Green Card Lottery

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The Green Card Lottery, more properly known as the Diversity Immigration Visa (DV) is an annual lottery whereby up to 50,000 persons may be granted immigrant visas to the United States.


  • The DV has existed in its current form since around 1995.
  • Between 1986 and 1995 there were predecessor programs of a similar nature. Many of these gave special preference to certain countries, such as Ireland, Italy and Poland.

Eligibility rules

  • Eligibility to enter the DV is based on birthplace. Your citizenship, or passport, is irrelevant.
  • In order to enter for the DV, you must be:
    • born in an eligible country/territory; or
    • married to a person born in an eligible country/territory; or
    • in some limited circumstances, it is ok if both your parents were born in an eligible country/territory even if you were not.
  • A country/territory becomes ineligible for the DV if more than 50,000 persons born in that country emigrated to the United States in the last 5 years through employment or family based visas
  • The eligibility list is revised each year. About 20 countries are ineligible, but it varies from year to year. In Europe, as well as the United Kingdom, Poland and Russia have been ineligible at various times.

British citizens and the DV

  • Most British citizens are not eligible for the DV.
  • This is because the United Kingdom consistently sends more than 50,000 immigrants to the US in every 5 year period. This is unlikely to change in the immediate future (but anything is possible).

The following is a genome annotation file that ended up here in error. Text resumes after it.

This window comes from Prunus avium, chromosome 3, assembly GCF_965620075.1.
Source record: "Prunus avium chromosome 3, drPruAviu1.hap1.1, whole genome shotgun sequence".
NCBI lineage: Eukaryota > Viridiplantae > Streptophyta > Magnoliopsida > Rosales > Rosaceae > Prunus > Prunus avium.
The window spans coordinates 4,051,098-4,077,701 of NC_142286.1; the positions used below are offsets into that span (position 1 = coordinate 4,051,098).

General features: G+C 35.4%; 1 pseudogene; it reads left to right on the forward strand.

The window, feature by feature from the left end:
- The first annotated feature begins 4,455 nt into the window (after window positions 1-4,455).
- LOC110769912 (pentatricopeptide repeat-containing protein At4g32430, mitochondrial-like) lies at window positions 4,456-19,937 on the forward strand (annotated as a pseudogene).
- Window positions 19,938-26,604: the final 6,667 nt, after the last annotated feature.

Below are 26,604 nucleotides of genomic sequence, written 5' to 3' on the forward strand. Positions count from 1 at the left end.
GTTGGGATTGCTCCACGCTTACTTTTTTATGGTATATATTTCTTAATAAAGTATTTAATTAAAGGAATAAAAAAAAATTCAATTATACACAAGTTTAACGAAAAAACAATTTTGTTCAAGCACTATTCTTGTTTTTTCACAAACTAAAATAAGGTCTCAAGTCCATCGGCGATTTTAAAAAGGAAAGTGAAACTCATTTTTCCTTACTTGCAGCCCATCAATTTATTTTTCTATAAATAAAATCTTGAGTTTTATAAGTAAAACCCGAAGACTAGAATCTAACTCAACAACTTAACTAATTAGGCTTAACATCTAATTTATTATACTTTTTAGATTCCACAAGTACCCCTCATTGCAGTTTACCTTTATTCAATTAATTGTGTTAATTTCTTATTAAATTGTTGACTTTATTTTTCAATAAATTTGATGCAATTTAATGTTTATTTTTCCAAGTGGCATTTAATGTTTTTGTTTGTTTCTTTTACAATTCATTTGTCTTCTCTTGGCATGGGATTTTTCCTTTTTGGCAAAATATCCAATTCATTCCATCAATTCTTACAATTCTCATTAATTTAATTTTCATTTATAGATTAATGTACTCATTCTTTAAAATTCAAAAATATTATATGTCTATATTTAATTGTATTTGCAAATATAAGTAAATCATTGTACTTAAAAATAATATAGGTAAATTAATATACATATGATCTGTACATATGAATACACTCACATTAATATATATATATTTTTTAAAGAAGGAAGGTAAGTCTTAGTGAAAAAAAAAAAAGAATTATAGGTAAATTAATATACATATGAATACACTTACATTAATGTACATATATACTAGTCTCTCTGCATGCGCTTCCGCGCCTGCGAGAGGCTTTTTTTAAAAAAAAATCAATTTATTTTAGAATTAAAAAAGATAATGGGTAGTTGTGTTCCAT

• Hence persons born in the United Kingdom, plus British territories, are ineligible, unless they can use the spouse or parent birthplace exception.
  • Northern Ireland is treated as a separate jurisdiction for DV purposes.
  • Former British territories (such as Belize or Kenya) are generally eligible. Hong Kong is also eligible.
  • Many British citizens were born in Australia, New Zealand, South Africa, Zimbabwe, Ireland, Germany (including military offspring) and Belgium. All these are eligible countries. Canada and India are among the other countries not DV eligible.

Application process

  • Each fall, the State Department opens up the visa lottery.
  • Follow the instructions exactly. In particular, only one application per person.
  • Don't fall for "scam" websites.
  • Those who apply in late 2009 (and are successful) will be eligible to apply for an immigrant visa between 1 October 2010 and 30 September 2011.

Chances of winning

  • Overall, State Dept receives 5 million or so entries looking for 50,000 green cards.
  • That's about a 1% chance of success, globally.
  • They do vary the allocation a little between countries and regions (preference to those with existing low immigration rates).

Selection does not guarantee an immigrant visa

  • Just because you are selected does not mean they will give you a visa.
  • You need to show you have a certain level of education (high school normally ok) or work experience. Also, you must meet all the usual criteria (medical, security etc) for US immigration.
  • If your case is not completed before the deadline, it lapses.
  • They deliberately select more "winners" than visas available for this reason.

Adjustment of status vs. Consular Processing

  • If you are legally in the US you may apply to adjust status with USCIS instead of leaving the US to obtain an immigrant visa
  • What you should do is case dependent and you should consult with an immigration attorney.

Future of the DV

  • The DV is not popular with certain members of Congress but until legislation is passed, the State Department will continue to administer it each year.
  • It is possible that if there is an "immigration reform" in the US, the program will be ended and the annual visa quota used for other purposes. This would not affect those who already hold a green card through this route.